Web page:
Remembering Urban Planner and Activist Alma Zamudio
12:13 AM CDT on October 5, 2017
Alma Cruz Zamudio Arias, a woman who dedicated her adult life to fighting for social justice causes, including equitable transportation access, passed away last month at age 26. She was born in Guanajuato, Mexico, immigrated to Joliet with her family when she was four, and recently lived in Pilsen. Alma earned a BA in urban planning and public administration at the University of Illinois at Chicago, and was a graduate student in the university’s Master of Urban Planning and Policy program. She campaigned for a variety of causes, including mobility justice, affordable housing, early childhood education, and labor rights.
Alma was involved with several Latino social justice organizations, including a campaign by the Little Village Environmental Justice Organization and other groups to improve bus service in Little Village. During her time with Latin United Community Housing Association, she worked on zoning issues for Tierra Linda ("Beautiful Land"), an affordable housing project that will be built on vacant lots in The 606 corridor in an effort to prevent the displacement of longtime residents during the current real estate boom along the trail. Alma was also a member of Somos ("We Are") Logan Square, which has campaigned for higher amounts of affordable housing, at lower rents, to be included as part of new upscale transit-oriented development projects along the Blue Line in Logan Square.
Reflections on Alma’s life from her friend and colleague Streetsblog reporter Lynda Lopez
“I first met Alma in the fall of 2014. She was working as LUCHA’s housing organizer and was canvassing for the Tierra Linda affordable housing complex (which LUCHA hopes will be completed by year’s end). Mutual friends and interests would bring us together a lot more over the next few years.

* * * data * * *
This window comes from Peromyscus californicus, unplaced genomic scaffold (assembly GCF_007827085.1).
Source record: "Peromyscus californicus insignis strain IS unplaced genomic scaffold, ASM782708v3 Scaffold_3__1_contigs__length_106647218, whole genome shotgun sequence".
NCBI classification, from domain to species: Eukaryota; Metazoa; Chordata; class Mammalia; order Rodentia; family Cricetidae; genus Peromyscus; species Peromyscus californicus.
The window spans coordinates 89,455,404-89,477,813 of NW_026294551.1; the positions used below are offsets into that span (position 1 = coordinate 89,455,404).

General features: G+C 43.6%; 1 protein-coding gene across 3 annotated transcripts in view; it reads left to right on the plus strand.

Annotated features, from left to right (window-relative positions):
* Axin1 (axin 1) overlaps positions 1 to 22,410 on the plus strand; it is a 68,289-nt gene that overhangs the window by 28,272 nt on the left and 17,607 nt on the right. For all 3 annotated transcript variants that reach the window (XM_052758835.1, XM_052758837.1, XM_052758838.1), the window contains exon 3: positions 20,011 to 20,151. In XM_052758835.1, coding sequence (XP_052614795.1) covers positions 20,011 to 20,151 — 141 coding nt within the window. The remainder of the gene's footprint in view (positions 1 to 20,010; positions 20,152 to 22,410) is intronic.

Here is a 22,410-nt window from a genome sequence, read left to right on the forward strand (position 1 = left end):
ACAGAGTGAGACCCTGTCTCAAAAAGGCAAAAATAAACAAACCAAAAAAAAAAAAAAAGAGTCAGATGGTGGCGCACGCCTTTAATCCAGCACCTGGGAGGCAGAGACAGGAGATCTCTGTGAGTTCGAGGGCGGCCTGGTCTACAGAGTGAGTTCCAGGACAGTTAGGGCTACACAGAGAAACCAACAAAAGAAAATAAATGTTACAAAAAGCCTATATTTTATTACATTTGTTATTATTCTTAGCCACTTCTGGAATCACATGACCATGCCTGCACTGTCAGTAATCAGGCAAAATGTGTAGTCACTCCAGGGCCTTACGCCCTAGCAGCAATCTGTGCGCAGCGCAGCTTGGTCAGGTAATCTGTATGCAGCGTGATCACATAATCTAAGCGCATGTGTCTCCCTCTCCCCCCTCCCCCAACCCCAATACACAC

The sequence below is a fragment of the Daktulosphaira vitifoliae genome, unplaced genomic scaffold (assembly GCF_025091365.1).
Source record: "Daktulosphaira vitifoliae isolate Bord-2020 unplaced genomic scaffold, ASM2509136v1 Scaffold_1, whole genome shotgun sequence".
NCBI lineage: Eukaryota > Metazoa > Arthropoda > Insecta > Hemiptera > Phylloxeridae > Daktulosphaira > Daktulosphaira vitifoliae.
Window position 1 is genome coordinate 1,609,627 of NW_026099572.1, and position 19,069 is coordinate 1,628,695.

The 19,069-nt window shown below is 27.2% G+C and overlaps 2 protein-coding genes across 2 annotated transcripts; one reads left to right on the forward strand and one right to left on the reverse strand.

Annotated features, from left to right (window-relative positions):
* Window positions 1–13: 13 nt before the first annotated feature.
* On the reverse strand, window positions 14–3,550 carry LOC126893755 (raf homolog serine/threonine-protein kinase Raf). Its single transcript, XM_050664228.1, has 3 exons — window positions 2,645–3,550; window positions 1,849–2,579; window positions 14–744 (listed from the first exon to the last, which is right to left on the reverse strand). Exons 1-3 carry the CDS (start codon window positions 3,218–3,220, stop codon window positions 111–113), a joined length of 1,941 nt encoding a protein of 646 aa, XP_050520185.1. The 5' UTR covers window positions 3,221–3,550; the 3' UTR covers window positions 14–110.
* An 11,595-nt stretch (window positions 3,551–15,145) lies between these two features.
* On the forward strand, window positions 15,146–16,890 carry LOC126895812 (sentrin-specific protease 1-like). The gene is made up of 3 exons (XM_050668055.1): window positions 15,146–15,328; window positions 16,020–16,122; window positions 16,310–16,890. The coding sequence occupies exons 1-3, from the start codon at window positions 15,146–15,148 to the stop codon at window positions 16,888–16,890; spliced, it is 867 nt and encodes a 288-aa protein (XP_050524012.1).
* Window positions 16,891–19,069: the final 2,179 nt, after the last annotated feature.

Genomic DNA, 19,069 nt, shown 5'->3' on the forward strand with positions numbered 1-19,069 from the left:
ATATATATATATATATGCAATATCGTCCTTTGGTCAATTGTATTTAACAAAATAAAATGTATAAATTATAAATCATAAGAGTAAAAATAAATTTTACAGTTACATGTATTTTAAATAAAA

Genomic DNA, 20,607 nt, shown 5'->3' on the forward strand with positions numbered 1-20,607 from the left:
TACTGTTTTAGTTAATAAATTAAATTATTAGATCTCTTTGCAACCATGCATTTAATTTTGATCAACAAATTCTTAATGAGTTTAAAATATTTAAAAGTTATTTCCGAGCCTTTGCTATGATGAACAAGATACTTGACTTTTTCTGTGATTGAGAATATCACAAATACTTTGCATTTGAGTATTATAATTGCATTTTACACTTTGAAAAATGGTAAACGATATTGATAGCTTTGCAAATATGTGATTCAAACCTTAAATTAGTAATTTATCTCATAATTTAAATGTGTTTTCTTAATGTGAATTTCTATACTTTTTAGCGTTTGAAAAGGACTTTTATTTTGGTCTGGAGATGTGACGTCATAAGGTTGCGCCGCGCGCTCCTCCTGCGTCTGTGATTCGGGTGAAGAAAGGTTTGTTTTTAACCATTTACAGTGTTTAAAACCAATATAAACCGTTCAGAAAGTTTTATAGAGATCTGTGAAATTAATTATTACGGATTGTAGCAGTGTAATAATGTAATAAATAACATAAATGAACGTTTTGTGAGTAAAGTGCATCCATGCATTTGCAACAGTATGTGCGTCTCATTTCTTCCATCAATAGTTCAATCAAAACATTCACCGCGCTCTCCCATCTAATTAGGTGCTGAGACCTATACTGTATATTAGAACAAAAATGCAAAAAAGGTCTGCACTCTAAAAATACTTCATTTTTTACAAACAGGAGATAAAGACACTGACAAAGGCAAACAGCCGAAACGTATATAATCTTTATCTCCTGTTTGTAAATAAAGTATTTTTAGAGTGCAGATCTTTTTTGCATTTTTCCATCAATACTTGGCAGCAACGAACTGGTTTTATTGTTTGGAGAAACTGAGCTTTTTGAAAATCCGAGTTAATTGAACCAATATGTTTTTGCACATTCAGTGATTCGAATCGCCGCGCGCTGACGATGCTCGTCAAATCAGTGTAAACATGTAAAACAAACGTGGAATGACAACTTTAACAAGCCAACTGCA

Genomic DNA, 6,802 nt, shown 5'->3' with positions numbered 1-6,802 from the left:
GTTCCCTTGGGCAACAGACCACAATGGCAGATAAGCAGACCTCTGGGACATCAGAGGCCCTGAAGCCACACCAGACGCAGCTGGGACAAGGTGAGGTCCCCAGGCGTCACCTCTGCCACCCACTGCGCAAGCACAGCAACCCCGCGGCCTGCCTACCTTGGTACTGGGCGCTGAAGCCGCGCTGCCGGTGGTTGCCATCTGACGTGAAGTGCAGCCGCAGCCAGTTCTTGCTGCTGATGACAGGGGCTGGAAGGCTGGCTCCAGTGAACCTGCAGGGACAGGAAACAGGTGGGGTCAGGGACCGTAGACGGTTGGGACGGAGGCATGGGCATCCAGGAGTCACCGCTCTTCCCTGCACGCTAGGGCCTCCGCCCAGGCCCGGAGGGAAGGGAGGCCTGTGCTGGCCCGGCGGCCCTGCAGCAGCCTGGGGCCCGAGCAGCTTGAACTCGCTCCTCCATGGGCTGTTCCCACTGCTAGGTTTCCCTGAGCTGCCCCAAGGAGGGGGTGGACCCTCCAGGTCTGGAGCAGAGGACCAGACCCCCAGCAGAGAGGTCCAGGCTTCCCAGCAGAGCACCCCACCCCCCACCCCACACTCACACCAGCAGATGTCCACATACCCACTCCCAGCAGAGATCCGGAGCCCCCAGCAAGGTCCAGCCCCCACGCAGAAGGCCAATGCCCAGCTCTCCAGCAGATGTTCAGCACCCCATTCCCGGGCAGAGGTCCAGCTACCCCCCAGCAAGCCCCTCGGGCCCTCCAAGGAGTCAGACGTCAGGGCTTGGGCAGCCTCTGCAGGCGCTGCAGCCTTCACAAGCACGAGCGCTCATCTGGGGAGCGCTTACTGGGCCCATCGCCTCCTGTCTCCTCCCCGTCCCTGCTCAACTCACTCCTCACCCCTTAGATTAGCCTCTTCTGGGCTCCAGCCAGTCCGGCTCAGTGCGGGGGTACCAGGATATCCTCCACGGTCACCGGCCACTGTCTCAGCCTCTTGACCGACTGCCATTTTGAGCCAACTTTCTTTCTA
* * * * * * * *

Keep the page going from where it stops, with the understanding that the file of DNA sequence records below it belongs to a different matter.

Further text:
In 2015 and 2016, I was involved with Grassroots Illinois Action’s efforts to slow down displacement along The 606, such as protesting the development of $900,000 luxury single-family homes near the trail. Alma was involved with Somos Logan Square on various efforts ranging from collecting signatures against the luxury TOD towers rising on Milwaukee Avenue (notably MiCA, the twin tower project across the street from the California Blue Line station), to leading a direct action against a TOD on Armitage Avenue. She was always at the forefront of planning, even when you didn’t see her. Alma was tireless when working for her community. She was always thinking about next steps, always strategizing. Alma was committed to reimagining neighborhoods where housing was a right for all and not just a privilege for a select few who could afford it.
For me, remembering Alma goes far beyond what she did, but what she stood for. Alma was one of the few people I know who was always bringing up how our movements for affordable housing have to be inclusive. At actions, she would make sure those directly affected were the ones speaking. At meetings, she would call out white men who spent more than their fair share of time talking. Alma sought to create a world where community members would be the ones envisioning and creating livable environments for ourselves. This is why she decided to study urban planning at UIC. She wanted to be one more woman of color at the table in spaces where too few of us currently exist.
While Alma may no longer be physically with us, she has left a legacy. I know I will hold the values she upheld close to my heart as I seek to do this work. She served and continues to serve as an example for what urban planning and anti-displacement work can look like. Her mere presence as a planner and advocate has opened up avenues for more women of color. Alma taught us what it means to challenge our work, to critically think about our roles, and to truly center community as we seek to make change.”